The preamble notes that, so long as the allocation of this payment of the imputed underpayment among the partners has economic effect it will be respected. But the IRS proposed creating some special rules to apply to this allocation.
The Treasury Department and the IRS have concluded, however, that the existing rules that determine whether the economic effect of an allocation is substantial should be modified to take into account the unique nature of these expenditures. When a partnership pays an imputed underpayment under section 6225, it has the effect of converting what would have been a non-deductible partner-level expenditure into a non-deductible partnership-level expenditure. The proposed regulations provide that an allocation of the nondeductible expenditure will be considered to be substantial only if the partnership allocates the expenditure in proportion to the notional item to which it relates, taking into account appropriate modifications. See proposed §§ 1.704-1(b)(2)(iii)(a) and (f), 301.6225-4(c) and 301.6225-4(e), Example 4. This rule aligns the economics of the income allocation (in this case, the notional income allocation) with the directly associated imputed underpayment expense in a manner consistent with the flowthrough nature of partnerships under subchapter K. Absent this substantiality rule in the regulations, partnerships could inappropriately allocate expenses to partners in the adjustment year in a manner inconsistent with the underlying economic arrangement of the partners. These new substantiality rules also apply to a payment made by a pass-through partner under proposed § 301.6226-3(e)(4).
Similarly, for partnerships that do not maintain capital accounts, the allocation of the expenditure cannot be in accordance with the partners' interests in the partnership to the extent it shifts the economic burden of the payment of the imputed underpayment away from a partner (or its successor) that would have been allocated the corresponding notional income item. However, the regulations provide that an allocation of an expense that satisfies the new substantiality rule and in which the partner's distribution rights are reduced by the partner's share of the imputed underpayment is deemed to be in accordance with the partners' interests in the partnership. See proposed § 1.704-1(b)(4)(xii). These proposed regulations do not address the extent to which the partnership may later reverse this allocation with a special chargeback or similar provision. Comments are requested on this issue.
All the prior material relates to the case where the partnership pays the imputed underpayment. However, the partnership has the option under §6226 to push the adjustment out to the reviewed year partners. Additional proposed regulations deal with the adjustment of attributes in this case.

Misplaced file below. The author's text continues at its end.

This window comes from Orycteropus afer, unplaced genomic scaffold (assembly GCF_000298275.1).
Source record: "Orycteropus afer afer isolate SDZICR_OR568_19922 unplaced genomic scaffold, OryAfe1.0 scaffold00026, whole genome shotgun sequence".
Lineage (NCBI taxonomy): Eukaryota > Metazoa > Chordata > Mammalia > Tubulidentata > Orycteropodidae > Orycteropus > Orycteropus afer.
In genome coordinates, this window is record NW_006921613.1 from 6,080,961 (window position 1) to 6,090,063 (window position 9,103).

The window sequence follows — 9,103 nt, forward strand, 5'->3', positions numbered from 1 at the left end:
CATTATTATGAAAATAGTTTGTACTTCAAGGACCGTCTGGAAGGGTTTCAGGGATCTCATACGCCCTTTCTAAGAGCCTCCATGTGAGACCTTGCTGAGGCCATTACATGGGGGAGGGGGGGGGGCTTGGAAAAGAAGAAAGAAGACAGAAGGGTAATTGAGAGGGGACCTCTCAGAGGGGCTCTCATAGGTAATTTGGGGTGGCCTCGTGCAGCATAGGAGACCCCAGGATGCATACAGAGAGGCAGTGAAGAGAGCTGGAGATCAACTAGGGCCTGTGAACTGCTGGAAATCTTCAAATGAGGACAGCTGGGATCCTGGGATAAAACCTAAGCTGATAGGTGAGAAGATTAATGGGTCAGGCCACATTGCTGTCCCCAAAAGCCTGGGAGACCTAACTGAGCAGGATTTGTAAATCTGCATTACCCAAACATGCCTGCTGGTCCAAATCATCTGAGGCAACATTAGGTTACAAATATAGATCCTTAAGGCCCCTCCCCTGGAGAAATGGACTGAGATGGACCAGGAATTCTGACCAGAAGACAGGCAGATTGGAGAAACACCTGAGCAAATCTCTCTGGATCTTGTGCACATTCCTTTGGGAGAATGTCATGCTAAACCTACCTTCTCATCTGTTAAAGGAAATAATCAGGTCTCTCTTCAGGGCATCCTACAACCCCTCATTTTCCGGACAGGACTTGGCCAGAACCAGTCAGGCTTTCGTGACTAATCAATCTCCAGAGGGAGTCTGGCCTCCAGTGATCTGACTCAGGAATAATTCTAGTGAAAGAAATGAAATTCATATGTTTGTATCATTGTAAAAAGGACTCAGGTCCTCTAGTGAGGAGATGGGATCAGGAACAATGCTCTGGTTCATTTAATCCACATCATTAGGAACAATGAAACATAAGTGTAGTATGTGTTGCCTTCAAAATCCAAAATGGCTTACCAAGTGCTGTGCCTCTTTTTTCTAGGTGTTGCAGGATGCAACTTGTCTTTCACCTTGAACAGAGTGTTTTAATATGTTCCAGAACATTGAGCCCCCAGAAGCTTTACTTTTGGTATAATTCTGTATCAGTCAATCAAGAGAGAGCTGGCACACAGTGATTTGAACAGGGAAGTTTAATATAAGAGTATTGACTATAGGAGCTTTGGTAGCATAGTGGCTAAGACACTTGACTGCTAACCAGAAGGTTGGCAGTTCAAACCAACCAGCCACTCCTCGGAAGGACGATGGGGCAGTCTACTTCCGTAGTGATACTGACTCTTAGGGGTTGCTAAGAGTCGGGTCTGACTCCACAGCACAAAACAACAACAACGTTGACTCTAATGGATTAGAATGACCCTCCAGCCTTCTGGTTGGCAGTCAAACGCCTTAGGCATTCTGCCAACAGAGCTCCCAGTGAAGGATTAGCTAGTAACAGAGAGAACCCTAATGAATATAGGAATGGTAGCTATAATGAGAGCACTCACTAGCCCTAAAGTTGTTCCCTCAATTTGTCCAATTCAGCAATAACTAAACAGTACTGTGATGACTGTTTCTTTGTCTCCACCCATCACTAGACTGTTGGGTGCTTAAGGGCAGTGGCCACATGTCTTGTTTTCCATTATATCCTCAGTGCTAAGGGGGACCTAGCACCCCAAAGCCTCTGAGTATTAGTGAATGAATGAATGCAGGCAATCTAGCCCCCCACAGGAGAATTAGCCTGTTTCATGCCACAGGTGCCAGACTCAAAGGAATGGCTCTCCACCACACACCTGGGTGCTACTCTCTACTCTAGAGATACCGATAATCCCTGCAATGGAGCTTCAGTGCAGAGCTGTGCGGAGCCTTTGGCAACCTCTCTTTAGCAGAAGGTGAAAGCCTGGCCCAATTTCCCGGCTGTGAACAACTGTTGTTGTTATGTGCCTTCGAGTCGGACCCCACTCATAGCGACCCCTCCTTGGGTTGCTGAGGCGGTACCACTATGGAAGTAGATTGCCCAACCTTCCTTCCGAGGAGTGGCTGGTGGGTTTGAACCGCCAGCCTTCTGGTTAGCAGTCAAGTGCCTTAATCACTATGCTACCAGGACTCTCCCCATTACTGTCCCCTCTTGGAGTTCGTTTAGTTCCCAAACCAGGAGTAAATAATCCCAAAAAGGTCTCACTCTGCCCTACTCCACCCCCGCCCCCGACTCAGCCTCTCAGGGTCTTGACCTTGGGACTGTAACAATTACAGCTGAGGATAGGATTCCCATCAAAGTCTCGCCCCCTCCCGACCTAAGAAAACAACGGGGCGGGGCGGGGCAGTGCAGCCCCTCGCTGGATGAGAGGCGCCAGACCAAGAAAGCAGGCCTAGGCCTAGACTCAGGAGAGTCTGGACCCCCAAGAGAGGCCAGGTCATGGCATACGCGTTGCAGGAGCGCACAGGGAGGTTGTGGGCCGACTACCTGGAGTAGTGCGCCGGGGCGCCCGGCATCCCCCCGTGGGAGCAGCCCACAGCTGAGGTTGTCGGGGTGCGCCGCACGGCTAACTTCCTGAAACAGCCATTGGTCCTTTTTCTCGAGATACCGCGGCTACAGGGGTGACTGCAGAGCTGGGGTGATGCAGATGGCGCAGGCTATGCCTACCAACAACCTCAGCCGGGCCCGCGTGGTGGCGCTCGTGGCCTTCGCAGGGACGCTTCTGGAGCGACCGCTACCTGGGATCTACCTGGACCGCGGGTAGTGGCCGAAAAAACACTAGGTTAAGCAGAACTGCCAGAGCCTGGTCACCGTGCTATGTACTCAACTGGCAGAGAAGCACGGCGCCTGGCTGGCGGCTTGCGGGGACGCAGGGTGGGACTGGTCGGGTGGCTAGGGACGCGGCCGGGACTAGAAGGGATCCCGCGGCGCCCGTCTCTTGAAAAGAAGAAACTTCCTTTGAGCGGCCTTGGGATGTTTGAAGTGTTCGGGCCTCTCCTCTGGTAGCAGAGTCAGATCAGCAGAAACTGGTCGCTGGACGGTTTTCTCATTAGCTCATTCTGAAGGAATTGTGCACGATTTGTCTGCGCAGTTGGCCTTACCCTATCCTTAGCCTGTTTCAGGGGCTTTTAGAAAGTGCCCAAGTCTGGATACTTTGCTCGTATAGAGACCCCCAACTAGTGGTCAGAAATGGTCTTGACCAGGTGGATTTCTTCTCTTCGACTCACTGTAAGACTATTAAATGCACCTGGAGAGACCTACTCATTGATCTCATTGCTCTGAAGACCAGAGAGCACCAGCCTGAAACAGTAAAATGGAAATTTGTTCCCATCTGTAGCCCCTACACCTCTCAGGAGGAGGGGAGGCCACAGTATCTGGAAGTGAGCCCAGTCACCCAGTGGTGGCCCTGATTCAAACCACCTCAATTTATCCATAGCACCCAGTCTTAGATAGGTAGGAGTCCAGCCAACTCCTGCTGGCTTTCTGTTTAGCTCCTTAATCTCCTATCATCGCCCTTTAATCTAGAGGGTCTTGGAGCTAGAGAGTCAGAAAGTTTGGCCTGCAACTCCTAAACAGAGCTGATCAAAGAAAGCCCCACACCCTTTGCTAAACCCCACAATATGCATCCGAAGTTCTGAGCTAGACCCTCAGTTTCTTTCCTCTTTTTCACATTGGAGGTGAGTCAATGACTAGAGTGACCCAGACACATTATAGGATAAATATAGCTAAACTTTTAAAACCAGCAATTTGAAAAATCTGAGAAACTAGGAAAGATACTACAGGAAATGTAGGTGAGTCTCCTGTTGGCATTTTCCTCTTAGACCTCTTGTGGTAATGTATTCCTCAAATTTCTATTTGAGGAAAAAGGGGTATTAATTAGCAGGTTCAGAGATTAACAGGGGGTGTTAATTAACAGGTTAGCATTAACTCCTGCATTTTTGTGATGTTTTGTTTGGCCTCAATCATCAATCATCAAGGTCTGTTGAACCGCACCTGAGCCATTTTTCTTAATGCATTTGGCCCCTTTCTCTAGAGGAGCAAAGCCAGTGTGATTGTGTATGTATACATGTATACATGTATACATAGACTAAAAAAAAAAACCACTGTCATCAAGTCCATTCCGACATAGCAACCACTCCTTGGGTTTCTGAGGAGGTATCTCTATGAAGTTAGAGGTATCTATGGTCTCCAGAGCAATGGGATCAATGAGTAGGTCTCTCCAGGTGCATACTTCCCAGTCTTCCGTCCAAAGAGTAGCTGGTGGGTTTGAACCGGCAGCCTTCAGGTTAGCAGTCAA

In this case the reviewed year partner will end up an adjustment that includes the reviewed year and the tax impact on all intervening years. As the preamble notes:
The adjustment amounts determined under section 6226(b)(2) fall into two categories. Under section 6226(b)(2)(A), in the case of the taxable year of the partner that includes the end of the partnership's reviewed year (first affected year), the adjustment amount is the amount by which the partner's chapter 1 tax would increase for the partner's first affected year if the partner's share of the adjustments were taken into account in that year. Under section 6226(b)(2)(B), in the case of any taxable year after the first affected year, and before the reporting year (that is, the intervening years), the adjustment amount is the amount by which the partner's chapter 1 tax would increase by reason of the adjustment to tax attributes determined under section 6226(b)(3) in each of the intervening years. The adjustment amounts determined under section 6226(b)(2)(A) and (B) are added together to determine the aggregate of the adjustment amounts for purposes of determining additional reporting year tax, which is the increase to the partner's chapter 1 tax in accordance with section 6226(b)(1).
Per the preamble, the proposed regulations provide the following guidance on dealing with the adjustment of attributes:
Section 301.6226-4(b) of these proposed regulations provides that the reviewed year partners or affected partners (as described in § 301.6226-3(e)(3)(i)) must take into account items of income, gain, loss, deduction or credit with respect to their share of the partnership adjustments as contained on the statements described in proposed § 301.6226-2 (pushed-out items) in the reporting year (as defined in proposed § 301.6226-3(a)). Similarly, partnerships adjust tax attributes affected by reason of a pushed-out item in the reviewed year. In the case of a reviewed year partner that disposed of its partnership interest prior to the reporting year, that partner may take into account any outside basis adjustment under these rules in an amended return to the extent otherwise allowable under the Code.
Unlike the proposed rules under section 6225 and subchapter K described in section 2 of this preamble, under section 6226, all tax attributes (as defined in proposed § 301.6241-1(a)(10)) are adjusted for pushed out items of income, gain, deduction, loss or credit.